Thursday, 17 September 2015 12:23

NIGERIA: VAC Survey: 60% Children Experience Violence Before 18 Years

11 September 2015 - Mr Ezekiel Oyemomi, the Permanent Secretary, Federal Ministry of Women Affairs and Social Development, said 60 per cent of Nigerian children experience one form of violence before they attain the age of 18.

Oyemomi said this at the news conference on the release of the findings on Nigeria's Violence Against Children Survey of 2014 on Thursday in Abuja.
He observed that Nigeria was the first country in West Africa to conclude the survey on VAC after the 2006 international survey which preceded survey by nations.

The permanent secretary stated that the survey had provided information on the sexual, physical, emotional violence carried out against children across the 36 states of the country.

"The survey provided valid information on the prevalence, locations and perpetrators of violence as well as service seeking behaviour carried out on minors that transcend into adulthood.
"Prevalence of VAC is high in Nigeria and over 60 per cent of children experience one or more forms of violence before the age of 18 years.
"This means that millions of our children are subjected to sexual, emotional and physical violence every year and it is widespread into our generations.
"One in 10 children experience physical violence before the age of five," Oyemomi said.

He explained that physical violence included killing, whipping, drowning, choking, intentional burning and threatening with weapons, which was usually experienced at an early age.
According to him, VAC is mainly carried out in places they are supposed to be safe such as homes, communities and schools.
He further stated that most children hardly express themselves when violence was carried out on them and such would limit their recovery.
"It is most disturbing that less than five per cent of children who suffered violence will speak out and it means that children are not getting the help they need while perpetrators are freed," he said.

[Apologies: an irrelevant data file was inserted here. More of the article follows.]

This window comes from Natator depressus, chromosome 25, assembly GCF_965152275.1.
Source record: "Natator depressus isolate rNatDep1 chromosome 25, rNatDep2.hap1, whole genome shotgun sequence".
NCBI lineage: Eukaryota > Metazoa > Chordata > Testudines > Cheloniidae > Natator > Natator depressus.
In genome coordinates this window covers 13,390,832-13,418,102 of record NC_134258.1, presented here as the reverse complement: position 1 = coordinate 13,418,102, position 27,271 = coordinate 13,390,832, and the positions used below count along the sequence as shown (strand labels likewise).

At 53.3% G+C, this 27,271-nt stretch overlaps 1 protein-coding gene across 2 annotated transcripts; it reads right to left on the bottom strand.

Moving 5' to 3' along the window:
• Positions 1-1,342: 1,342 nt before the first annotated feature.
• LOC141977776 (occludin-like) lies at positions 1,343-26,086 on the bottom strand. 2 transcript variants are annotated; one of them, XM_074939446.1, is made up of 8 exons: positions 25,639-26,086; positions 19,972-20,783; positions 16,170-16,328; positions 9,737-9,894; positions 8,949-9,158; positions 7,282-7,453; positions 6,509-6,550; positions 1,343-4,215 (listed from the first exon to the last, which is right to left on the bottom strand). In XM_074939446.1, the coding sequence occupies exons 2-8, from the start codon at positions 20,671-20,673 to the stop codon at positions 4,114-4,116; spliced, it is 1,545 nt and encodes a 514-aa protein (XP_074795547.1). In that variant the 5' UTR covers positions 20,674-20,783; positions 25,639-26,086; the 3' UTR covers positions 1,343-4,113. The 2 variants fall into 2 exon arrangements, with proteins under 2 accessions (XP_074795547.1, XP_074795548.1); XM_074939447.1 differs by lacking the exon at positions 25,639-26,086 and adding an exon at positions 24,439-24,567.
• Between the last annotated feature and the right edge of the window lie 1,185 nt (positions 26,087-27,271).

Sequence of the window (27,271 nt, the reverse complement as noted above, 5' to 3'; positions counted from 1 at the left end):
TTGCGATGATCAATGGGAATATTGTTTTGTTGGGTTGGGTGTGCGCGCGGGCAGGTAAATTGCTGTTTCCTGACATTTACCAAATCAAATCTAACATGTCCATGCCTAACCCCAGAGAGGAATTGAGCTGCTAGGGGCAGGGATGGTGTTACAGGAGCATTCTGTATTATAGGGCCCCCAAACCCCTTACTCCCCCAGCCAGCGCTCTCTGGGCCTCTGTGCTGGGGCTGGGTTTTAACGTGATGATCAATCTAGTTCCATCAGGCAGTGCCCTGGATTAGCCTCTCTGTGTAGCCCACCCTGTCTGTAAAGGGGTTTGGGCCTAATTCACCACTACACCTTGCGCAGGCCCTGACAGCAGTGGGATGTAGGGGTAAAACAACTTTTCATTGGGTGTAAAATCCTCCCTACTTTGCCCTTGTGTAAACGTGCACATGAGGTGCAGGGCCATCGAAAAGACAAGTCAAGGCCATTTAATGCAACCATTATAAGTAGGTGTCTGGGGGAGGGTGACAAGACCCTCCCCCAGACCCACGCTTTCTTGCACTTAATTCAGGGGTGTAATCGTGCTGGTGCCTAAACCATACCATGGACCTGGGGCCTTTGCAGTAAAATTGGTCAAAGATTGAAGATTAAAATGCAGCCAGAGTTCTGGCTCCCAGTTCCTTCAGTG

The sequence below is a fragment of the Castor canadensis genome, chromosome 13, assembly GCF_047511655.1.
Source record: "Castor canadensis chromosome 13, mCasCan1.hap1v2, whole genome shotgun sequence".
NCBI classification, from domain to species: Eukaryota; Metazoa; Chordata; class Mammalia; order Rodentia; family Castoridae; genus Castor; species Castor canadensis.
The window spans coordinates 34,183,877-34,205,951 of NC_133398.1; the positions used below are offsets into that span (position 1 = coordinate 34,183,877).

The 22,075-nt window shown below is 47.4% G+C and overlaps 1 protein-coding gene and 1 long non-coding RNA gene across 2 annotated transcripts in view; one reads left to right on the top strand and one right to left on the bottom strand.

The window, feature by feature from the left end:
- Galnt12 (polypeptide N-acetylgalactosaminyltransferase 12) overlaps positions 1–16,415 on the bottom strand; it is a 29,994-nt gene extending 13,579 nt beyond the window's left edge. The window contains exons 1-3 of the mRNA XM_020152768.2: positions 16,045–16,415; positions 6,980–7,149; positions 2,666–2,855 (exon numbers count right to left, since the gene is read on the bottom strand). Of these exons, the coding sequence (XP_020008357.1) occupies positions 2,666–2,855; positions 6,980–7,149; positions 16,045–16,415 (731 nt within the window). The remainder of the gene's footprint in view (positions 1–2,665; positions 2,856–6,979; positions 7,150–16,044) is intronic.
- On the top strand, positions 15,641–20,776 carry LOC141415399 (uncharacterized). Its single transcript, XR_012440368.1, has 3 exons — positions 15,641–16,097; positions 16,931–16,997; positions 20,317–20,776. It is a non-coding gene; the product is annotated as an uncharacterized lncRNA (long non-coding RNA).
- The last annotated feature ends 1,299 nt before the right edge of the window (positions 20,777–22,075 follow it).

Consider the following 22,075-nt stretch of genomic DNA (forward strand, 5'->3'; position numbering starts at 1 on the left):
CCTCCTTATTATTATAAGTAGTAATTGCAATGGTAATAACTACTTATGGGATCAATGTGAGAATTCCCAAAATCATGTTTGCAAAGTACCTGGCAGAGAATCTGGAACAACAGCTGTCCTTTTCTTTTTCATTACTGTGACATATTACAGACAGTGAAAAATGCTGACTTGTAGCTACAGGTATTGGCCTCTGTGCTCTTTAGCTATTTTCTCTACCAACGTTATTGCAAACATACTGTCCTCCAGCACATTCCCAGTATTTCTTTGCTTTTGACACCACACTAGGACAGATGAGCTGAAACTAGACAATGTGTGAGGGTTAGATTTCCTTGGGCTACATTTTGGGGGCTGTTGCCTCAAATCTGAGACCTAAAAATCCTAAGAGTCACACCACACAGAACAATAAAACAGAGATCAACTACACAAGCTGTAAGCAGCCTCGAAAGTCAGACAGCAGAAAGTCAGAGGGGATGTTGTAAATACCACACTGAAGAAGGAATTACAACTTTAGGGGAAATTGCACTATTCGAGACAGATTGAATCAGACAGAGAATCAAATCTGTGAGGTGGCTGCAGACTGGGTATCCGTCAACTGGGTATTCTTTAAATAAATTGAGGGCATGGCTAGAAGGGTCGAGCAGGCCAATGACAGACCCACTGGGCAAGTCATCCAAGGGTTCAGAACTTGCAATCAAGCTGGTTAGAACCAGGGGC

He added that VAC would expose children who suffered violence to be perpetrators of violence in the society, if not properly curbed.
Oyemomi said irrespective of the fact that fighting against violence was not the responsibility of the government alone; it was time for action to end VAC.
"All relevant agencies, ministries need to join hands to prevent and respond to violence as well as NGOs, communities and prominent individuals," said the permanent secretary.

He, however, said findings from the survey, prevalence of violence and the year for action to end VAC was a time for critical beginning.
He charged the media on effective collaboration to ensure the dissemination of information to ensure Nigerian children grow up freely devoid of violence.
Prof. Chidi Odinkalu, Chairman, National Human Rights Commission (NHRC), said children were spontaneous and violence was a public health disorder.
Odinkalu, also an ambassador for VAC, said that fight on VAC was long overdue, adding that children are the biggest asset in life.
"We have a responsibility to hand over something to our children for them to run with, but if it is destroyed by violence, it becomes impossible.
"We need to validate the positive things of who we are and giving the best to the asset we have," he said.

He added that VAC does tremendous emotional, psychological damage and over time does remarkable ethical damage.
According to him, ethical damage is long lasting, adding that it destroys the capabilities of such a child to become better in life.
He, however, said that it was time to take action, adding that everyone was an agent of partnership to end violence against children.

Presenting some of the findings from the survey, Mr Samson Olanipekun, Director, Planning and Research, National Population Commission, said ending VAC was acting to secure the future.
Olanipekun said that there was a symbiotic relationship between ending VAC and nation building.
He stated that 4,203 children (1,766 females and 2,437 males) within the range of 13-24 years participated in the survey.

The director said the participants were made to tell the stories of their childhood and the survey was based on occurring events within the past 12 months in the 36 states of the federation.
The News Agency of Nigeria (NAN) reports that President Muhammed Buhari would on Sept. 15 in Abuja launch the year of action to end VAC. (NAN)

Source: Leadership (AllAfrica)

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